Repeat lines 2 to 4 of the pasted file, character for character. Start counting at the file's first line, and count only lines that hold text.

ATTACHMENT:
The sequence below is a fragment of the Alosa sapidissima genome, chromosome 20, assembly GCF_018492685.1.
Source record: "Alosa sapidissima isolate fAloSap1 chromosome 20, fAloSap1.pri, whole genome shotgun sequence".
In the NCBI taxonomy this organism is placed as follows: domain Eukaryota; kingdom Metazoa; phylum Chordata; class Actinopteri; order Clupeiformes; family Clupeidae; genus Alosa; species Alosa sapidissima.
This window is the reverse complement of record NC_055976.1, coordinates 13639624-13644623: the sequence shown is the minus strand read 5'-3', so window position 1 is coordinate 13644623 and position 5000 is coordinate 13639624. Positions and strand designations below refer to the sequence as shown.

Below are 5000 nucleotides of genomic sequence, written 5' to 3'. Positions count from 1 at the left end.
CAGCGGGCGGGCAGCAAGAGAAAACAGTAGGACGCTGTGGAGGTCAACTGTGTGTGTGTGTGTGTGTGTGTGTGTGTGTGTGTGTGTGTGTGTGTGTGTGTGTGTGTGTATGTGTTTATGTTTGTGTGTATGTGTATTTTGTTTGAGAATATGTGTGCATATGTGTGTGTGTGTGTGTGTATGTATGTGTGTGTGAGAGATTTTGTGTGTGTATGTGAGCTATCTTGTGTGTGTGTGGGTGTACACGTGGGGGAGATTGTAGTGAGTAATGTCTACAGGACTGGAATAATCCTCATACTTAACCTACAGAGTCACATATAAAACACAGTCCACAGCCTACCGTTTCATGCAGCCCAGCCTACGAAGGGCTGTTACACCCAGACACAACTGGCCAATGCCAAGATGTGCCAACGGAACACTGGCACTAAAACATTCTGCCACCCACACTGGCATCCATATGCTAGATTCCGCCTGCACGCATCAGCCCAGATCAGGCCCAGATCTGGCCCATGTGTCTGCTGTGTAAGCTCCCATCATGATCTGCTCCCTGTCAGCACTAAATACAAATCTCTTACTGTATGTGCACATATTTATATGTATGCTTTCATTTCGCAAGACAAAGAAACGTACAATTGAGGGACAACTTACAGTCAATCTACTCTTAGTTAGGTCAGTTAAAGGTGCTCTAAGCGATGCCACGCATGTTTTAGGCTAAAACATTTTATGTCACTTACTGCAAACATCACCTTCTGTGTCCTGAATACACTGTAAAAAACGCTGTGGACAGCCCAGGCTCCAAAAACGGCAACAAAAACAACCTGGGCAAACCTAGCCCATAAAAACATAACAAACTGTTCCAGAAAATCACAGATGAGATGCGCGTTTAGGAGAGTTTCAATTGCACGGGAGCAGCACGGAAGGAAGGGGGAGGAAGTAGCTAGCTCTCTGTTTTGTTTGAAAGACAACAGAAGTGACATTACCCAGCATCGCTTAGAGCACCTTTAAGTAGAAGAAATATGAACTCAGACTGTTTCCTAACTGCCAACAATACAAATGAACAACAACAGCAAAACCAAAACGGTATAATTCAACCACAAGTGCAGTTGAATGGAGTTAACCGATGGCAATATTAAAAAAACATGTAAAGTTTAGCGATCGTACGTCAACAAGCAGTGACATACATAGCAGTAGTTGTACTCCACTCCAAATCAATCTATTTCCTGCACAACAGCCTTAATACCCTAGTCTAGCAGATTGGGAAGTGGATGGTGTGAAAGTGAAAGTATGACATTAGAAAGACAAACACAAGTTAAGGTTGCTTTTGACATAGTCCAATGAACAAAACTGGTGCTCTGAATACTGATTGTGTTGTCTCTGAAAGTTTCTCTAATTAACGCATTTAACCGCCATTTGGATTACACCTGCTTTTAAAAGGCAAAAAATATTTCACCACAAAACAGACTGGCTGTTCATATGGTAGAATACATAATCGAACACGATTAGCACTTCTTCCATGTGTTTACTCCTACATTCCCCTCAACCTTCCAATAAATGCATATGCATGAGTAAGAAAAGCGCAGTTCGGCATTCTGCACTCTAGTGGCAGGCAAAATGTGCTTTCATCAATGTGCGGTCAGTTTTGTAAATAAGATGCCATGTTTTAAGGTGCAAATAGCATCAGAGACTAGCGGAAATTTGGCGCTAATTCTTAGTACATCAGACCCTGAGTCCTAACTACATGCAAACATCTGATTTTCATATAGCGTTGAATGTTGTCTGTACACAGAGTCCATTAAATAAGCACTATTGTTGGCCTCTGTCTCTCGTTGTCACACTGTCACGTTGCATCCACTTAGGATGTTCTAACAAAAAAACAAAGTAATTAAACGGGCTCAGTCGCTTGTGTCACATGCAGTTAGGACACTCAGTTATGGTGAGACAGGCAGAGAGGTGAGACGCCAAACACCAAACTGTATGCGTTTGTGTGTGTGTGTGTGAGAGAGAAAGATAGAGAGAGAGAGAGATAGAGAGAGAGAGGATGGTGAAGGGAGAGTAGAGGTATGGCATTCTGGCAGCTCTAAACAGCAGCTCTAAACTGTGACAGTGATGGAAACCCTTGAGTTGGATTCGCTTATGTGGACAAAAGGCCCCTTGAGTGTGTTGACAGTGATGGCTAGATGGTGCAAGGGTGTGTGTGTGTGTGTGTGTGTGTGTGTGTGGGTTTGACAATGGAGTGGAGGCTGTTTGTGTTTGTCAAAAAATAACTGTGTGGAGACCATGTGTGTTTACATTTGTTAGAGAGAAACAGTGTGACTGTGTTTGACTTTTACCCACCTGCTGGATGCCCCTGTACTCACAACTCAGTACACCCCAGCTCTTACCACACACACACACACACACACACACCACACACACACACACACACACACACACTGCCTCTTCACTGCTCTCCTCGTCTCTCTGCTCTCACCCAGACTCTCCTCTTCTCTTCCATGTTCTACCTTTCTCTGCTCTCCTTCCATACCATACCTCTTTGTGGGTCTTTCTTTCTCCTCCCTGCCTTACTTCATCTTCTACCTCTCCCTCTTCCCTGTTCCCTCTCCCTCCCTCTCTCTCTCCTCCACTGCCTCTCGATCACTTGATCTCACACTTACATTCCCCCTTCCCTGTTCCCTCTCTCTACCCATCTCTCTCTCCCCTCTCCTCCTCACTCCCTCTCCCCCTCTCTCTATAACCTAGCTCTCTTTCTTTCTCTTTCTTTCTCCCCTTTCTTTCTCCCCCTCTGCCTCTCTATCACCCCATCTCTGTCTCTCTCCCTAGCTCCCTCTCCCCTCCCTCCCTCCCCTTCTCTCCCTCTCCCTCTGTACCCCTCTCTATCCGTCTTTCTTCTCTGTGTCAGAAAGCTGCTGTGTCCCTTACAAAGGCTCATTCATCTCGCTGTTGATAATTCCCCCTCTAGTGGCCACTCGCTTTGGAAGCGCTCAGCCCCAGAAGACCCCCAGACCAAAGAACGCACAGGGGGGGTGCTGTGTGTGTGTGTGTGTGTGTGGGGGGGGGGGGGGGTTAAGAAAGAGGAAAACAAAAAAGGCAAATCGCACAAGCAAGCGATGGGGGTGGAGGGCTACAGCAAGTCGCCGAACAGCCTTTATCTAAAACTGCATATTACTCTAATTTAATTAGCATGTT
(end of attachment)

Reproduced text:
Source record: "Alosa sapidissima isolate fAloSap1 chromosome 20, fAloSap1.pri, whole genome shotgun sequence".
In the NCBI taxonomy this organism is placed as follows: domain Eukaryota; kingdom Metazoa; phylum Chordata; class Actinopteri; order Clupeiformes; family Clupeidae; genus Alosa; species Alosa sapidissima.
This window is the reverse complement of record NC_055976.1, coordinates 13639624-13644623: the sequence shown is the minus strand read 5'-3', so window position 1 is coordinate 13644623 and position 5000 is coordinate 13639624. Positions and strand designations below refer to the sequence as shown.